Based on the above, it seems straightforward that anyone involved in an injury from June 1st onwards must meet the revised definition of a catastrophic impairment in order to be eligible for the benefits available for such an injury. The language contained within the legislation is unambiguous as to when the new definition of a catastrophic impairment takes effect. Having said that, the preamble to the new Schedule identifies a number of provisions in which the language of the previous version of the Schedule may continue to apply. In some cases, the trigger for this is the date of the accident. In other cases, the trigger is the date on which the contract was written or renewed. A large portion of the definition of a catastrophic impairment, including the section dealing with a traumatic brain injury, will continue to apply to accidents that occurred prior to June 1, 2016.

What muddies the water even further is the messaging from regulators and insurers.

In a bulletin that is available to the public and to brokers, the Registered Insurance Brokers of Ontario advises broker that ‘As policies renew after June 1st, brokers should be prepared to review with their clients how the changes will impact them.’ The bulletin goes on to state that as of June 1, 2016, ‘if a consumer is buying a new policy or renewing an existing one, brokers should be aware of the most significant changes to auto insurance’. In its bulletin, the Financial Services Commission of Ontario (FSCO) states, ‘When it’s time to renew or purchase auto insurance on or after June 1, 2016, the standard auto insurance policy you receive from your insurer or broker will have the new lower benefits – unless you act quickly and contact your insurance representative to purchase optional coverages.’ Neither bulletin says anything about advising consumers of mid-term changes to their coverage.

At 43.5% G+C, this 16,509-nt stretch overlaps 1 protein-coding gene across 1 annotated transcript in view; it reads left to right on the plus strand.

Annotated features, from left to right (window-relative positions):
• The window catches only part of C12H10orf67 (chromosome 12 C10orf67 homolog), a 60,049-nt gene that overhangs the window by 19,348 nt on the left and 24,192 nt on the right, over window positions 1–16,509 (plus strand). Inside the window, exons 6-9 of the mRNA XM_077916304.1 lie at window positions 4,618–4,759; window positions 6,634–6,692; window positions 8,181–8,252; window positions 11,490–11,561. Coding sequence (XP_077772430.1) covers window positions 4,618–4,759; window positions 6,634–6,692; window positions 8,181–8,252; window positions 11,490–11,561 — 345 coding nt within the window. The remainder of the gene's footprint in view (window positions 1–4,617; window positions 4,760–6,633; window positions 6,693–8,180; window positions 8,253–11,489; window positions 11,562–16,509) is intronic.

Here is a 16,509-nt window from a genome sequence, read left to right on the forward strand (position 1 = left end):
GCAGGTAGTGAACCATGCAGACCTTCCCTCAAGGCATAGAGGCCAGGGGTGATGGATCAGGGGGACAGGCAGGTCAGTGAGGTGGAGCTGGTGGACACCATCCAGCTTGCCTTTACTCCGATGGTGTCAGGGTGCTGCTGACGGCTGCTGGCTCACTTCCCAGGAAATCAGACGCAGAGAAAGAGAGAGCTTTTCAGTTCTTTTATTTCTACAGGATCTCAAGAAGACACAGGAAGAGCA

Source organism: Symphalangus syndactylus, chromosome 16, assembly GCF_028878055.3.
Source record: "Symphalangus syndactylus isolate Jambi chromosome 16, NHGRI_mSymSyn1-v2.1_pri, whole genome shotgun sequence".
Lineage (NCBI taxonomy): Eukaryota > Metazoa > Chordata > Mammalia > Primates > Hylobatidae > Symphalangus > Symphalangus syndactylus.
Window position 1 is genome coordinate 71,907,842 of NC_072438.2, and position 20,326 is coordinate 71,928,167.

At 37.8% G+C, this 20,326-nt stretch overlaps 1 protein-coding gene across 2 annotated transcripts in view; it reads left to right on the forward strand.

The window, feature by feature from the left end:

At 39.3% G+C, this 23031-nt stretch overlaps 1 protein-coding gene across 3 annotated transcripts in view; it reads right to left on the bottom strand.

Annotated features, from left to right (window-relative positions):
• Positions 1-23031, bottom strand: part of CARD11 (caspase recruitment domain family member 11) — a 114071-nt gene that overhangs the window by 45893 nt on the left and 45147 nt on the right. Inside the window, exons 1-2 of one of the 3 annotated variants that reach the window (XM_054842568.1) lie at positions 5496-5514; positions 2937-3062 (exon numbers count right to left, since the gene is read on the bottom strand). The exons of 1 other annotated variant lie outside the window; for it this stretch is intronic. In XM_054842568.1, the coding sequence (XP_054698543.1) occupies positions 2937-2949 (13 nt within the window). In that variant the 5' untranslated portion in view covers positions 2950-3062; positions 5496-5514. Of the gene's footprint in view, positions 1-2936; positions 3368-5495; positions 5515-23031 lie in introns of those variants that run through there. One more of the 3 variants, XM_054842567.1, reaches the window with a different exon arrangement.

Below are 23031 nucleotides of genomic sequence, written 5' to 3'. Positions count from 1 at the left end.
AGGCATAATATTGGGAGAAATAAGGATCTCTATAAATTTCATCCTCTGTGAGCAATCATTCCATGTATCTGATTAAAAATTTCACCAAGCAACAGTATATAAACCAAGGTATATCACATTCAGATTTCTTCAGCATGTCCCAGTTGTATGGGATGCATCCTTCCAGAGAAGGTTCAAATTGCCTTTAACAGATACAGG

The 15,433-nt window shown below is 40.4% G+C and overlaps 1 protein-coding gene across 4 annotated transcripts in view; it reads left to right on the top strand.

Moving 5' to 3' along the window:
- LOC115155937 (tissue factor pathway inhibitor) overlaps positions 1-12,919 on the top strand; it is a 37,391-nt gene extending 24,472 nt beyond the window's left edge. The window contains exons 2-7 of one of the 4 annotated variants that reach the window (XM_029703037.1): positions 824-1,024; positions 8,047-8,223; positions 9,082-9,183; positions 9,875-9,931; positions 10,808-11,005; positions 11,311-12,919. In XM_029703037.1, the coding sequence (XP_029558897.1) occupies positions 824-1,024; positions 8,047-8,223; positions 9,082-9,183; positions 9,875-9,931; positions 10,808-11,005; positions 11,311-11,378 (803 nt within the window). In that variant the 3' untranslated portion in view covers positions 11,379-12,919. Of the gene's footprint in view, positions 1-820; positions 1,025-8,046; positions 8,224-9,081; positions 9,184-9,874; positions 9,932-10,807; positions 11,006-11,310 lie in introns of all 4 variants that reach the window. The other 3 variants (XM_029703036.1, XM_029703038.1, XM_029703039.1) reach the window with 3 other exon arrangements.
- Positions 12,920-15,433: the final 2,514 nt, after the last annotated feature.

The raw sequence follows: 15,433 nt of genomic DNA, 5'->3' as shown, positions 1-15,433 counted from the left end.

Shortly after the changes to the Schedule were introduced, I asked my broker to add, mid-term, the new optional coverage of $1,000,000 Medical, Rehabilitation and Attendant Care Benefit for non-catastrophic injuries. The insurer refused to add this coverage mid-term unless I cancelled my existing policy and took out a brand new policy. The insurer advised my broker that ‘as per FSCO’, the changes to the Statutory Accident Benefits Schedule are effective as of June 1, 2016, for new business or on the first renewal after June 1, 2016. In support of this position, the insurer’s Senior Vice President, Ontario, had previously issued a signed letter to all Ontario policyholders advising them that the government ‘will be introducing changes to auto insurance that come into effect June 1, 2016…. You don’t need to do anything right now… Your policy won’t change until it is time for it to be renewed.’ The company’s website still to this day assures policyholders that their policy and coverage options will remain unchanged until renewal.

Lest anyone think I am singling out one insurer, let me add that this insurer is by no means the only insurer that has advised consumers that their coverage will stay the same until renewal.

This variance between the language of the legislation and the messaging from regulators and some insurers is unhelpful to say the very least. As shown by Adam Bari, a consumer can be severely impacted depending on when the changes are deemed to take effect. For insurance agents and brokers who are trying to offer consumers the best possible professional advice, the mixed messaging as to when the changes take place has the potential to generate headaches, and lawsuits.

In the meantime, there is an opportunity for insurers to ensure that their messaging to brokers and consumers is compliant with the legislation.